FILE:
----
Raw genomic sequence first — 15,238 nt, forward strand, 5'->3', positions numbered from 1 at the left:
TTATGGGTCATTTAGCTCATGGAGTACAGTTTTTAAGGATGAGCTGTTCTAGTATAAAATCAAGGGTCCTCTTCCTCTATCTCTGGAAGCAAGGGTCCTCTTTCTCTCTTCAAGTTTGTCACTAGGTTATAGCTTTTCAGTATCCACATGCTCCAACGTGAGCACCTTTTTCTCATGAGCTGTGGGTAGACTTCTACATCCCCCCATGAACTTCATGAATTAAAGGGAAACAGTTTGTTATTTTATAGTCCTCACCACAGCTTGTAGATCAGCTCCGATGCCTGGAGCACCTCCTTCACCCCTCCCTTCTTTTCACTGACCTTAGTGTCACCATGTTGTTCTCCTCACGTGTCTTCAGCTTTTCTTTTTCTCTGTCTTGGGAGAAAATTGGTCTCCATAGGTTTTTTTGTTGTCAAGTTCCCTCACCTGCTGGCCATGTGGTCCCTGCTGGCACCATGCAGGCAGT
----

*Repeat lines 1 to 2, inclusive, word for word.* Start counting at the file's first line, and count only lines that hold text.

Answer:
Raw genomic sequence first — 15,238 nt, forward strand, 5'->3', positions numbered from 1 at the left:
TTATGGGTCATTTAGCTCATGGAGTACAGTTTTTAAGGATGAGCTGTTCTAGTATAAAATCAAGGGTCCTCTTCCTCTATCTCTGGAAGCAAGGGTCCTCTTTCTCTCTTCAAGTTTGTCACTAGGTTATAGCTTTTCAGTATCCACATGCTCCAACGTGAGCACCTTTTTCTCATGAGCTGTGGGTAGACTTCTACATCCCCCCATGAACTTCATGAATTAAAGGGAAACAGTTTGTTATTTTATAGTCCTCACCACAGCTTGTAGATCAGCTCCGATGCCTGGAGCACCTCCTTCACCCCTCCCTTCTTTTCACTGACCTTAGTGTCACCATGTTGTTCTCCTCACGTGTCTTCAGCTTTTCTTTTTCTCTGTCTTGGGAGAAAATTGGTCTCCATAGGTTTTTTTGTTGTCAAGTTCCCTCACCTGCTGGCCATGTGGTCCCTGCTGGCACCATGCAGGCAGT